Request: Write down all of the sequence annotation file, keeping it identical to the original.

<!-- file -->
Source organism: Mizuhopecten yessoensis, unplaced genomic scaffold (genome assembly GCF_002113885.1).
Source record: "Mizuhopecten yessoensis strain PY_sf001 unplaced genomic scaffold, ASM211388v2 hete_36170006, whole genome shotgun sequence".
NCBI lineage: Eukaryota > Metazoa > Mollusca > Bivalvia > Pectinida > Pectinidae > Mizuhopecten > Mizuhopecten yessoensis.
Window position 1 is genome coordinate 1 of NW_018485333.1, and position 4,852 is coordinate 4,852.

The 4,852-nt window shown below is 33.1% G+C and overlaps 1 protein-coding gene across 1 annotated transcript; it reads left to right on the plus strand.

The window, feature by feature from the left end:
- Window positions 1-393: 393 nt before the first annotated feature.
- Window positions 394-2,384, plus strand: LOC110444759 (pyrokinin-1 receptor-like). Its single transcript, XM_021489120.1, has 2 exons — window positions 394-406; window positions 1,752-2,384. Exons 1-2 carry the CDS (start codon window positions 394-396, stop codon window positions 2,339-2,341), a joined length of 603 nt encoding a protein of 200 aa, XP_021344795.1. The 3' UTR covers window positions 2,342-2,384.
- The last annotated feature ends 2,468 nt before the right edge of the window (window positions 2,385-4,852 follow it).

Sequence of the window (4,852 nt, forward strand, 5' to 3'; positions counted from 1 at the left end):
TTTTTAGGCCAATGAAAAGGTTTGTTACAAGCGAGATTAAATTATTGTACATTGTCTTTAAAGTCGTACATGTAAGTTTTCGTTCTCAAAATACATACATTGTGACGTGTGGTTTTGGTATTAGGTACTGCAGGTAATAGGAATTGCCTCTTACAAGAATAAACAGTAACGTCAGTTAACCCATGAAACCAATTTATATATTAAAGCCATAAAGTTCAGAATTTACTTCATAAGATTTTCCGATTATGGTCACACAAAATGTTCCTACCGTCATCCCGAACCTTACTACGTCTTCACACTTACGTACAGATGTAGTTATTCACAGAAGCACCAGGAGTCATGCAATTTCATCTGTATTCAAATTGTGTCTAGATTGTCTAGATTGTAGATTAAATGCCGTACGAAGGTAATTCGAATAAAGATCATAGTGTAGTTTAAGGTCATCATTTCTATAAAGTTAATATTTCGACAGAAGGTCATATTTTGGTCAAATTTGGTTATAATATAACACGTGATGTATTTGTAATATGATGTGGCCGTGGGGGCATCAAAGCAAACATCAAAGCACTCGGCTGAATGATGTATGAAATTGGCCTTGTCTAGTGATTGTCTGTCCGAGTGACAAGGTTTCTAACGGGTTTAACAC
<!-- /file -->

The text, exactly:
Source organism: Mizuhopecten yessoensis, unplaced genomic scaffold (genome assembly GCF_002113885.1).
Source record: "Mizuhopecten yessoensis strain PY_sf001 unplaced genomic scaffold, ASM211388v2 hete_36170006, whole genome shotgun sequence".
NCBI lineage: Eukaryota > Metazoa > Mollusca > Bivalvia > Pectinida > Pectinidae > Mizuhopecten > Mizuhopecten yessoensis.
Window position 1 is genome coordinate 1 of NW_018485333.1, and position 4,852 is coordinate 4,852.

The 4,852-nt window shown below is 33.1% G+C and overlaps 1 protein-coding gene across 1 annotated transcript; it reads left to right on the plus strand.

The window, feature by feature from the left end:
- Window positions 1-393: 393 nt before the first annotated feature.
- Window positions 394-2,384, plus strand: LOC110444759 (pyrokinin-1 receptor-like). Its single transcript, XM_021489120.1, has 2 exons — window positions 394-406; window positions 1,752-2,384. Exons 1-2 carry the CDS (start codon window positions 394-396, stop codon window positions 2,339-2,341), a joined length of 603 nt encoding a protein of 200 aa, XP_021344795.1. The 3' UTR covers window positions 2,342-2,384.
- The last annotated feature ends 2,468 nt before the right edge of the window (window positions 2,385-4,852 follow it).

Sequence of the window (4,852 nt, forward strand, 5' to 3'; positions counted from 1 at the left end):
TTTTTAGGCCAATGAAAAGGTTTGTTACAAGCGAGATTAAATTATTGTACATTGTCTTTAAAGTCGTACATGTAAGTTTTCGTTCTCAAAATACATACATTGTGACGTGTGGTTTTGGTATTAGGTACTGCAGGTAATAGGAATTGCCTCTTACAAGAATAAACAGTAACGTCAGTTAACCCATGAAACCAATTTATATATTAAAGCCATAAAGTTCAGAATTTACTTCATAAGATTTTCCGATTATGGTCACACAAAATGTTCCTACCGTCATCCCGAACCTTACTACGTCTTCACACTTACGTACAGATGTAGTTATTCACAGAAGCACCAGGAGTCATGCAATTTCATCTGTATTCAAATTGTGTCTAGATTGTCTAGATTGTAGATTAAATGCCGTACGAAGGTAATTCGAATAAAGATCATAGTGTAGTTTAAGGTCATCATTTCTATAAAGTTAATATTTCGACAGAAGGTCATATTTTGGTCAAATTTGGTTATAATATAACACGTGATGTATTTGTAATATGATGTGGCCGTGGGGGCATCAAAGCAAACATCAAAGCACTCGGCTGAATGATGTATGAAATTGGCCTTGTCTAGTGATTGTCTGTCCGAGTGACAAGGTTTCTAACGGGTTTAACAC